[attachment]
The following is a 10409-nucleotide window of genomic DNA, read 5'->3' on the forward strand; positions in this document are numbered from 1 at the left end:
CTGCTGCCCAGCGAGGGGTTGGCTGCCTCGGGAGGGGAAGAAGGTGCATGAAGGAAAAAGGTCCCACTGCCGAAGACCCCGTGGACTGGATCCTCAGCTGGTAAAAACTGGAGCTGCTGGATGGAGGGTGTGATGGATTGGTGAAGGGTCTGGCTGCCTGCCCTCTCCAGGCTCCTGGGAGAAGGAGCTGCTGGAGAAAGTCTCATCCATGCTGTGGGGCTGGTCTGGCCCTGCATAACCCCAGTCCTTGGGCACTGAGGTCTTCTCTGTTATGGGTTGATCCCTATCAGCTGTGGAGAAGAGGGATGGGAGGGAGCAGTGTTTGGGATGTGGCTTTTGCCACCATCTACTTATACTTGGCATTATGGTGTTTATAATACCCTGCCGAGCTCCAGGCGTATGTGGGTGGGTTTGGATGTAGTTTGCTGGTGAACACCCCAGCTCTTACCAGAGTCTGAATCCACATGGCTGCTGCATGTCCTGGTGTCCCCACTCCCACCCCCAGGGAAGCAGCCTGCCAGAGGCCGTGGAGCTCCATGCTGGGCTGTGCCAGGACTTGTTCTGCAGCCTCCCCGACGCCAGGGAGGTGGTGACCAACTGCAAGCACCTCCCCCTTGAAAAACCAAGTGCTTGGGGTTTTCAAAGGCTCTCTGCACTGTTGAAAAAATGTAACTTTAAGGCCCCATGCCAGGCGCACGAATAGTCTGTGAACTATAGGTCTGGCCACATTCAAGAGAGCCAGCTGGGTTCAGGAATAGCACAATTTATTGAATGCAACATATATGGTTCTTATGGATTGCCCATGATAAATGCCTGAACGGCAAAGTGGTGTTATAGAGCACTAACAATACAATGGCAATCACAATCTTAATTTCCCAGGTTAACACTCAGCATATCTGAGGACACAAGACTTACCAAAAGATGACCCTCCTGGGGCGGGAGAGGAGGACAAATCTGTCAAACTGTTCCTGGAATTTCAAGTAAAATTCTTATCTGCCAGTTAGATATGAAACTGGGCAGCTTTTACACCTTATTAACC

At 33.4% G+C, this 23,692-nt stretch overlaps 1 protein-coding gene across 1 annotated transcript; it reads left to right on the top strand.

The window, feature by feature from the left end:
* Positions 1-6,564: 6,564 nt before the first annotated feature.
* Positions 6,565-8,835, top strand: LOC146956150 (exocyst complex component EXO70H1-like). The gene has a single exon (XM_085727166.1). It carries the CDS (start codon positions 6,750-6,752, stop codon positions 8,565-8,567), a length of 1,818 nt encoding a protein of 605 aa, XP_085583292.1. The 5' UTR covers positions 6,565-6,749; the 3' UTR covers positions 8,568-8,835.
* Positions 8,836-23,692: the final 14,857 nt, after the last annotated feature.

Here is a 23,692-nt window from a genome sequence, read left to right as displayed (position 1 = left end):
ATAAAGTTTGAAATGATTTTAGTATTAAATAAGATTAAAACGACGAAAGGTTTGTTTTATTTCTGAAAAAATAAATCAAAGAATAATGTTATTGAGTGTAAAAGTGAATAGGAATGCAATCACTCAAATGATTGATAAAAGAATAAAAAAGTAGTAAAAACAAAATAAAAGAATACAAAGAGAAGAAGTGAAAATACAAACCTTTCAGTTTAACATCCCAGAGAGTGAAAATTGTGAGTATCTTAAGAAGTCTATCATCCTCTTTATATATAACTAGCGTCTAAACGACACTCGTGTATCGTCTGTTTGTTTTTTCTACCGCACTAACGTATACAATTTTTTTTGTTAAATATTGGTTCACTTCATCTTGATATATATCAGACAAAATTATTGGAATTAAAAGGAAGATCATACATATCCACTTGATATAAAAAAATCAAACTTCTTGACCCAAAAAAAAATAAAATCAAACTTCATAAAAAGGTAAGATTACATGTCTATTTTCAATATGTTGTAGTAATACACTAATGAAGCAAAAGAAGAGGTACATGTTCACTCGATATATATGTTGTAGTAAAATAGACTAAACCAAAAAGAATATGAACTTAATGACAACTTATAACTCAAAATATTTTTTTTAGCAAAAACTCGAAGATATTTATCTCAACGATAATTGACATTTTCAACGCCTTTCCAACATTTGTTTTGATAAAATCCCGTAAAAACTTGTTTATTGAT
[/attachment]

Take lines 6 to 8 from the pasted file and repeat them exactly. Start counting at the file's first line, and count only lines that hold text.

* Positions 6,565-8,835, top strand: LOC146956150 (exocyst complex component EXO70H1-like). The gene has a single exon (XM_085727166.1). It carries the CDS (start codon positions 6,750-6,752, stop codon positions 8,565-8,567), a length of 1,818 nt encoding a protein of 605 aa, XP_085583292.1. The 5' UTR covers positions 6,565-6,749; the 3' UTR covers positions 8,568-8,835.
* Positions 8,836-23,692: the final 14,857 nt, after the last annotated feature.

Here is a 23,692-nt window from a genome sequence, read left to right as displayed (position 1 = left end):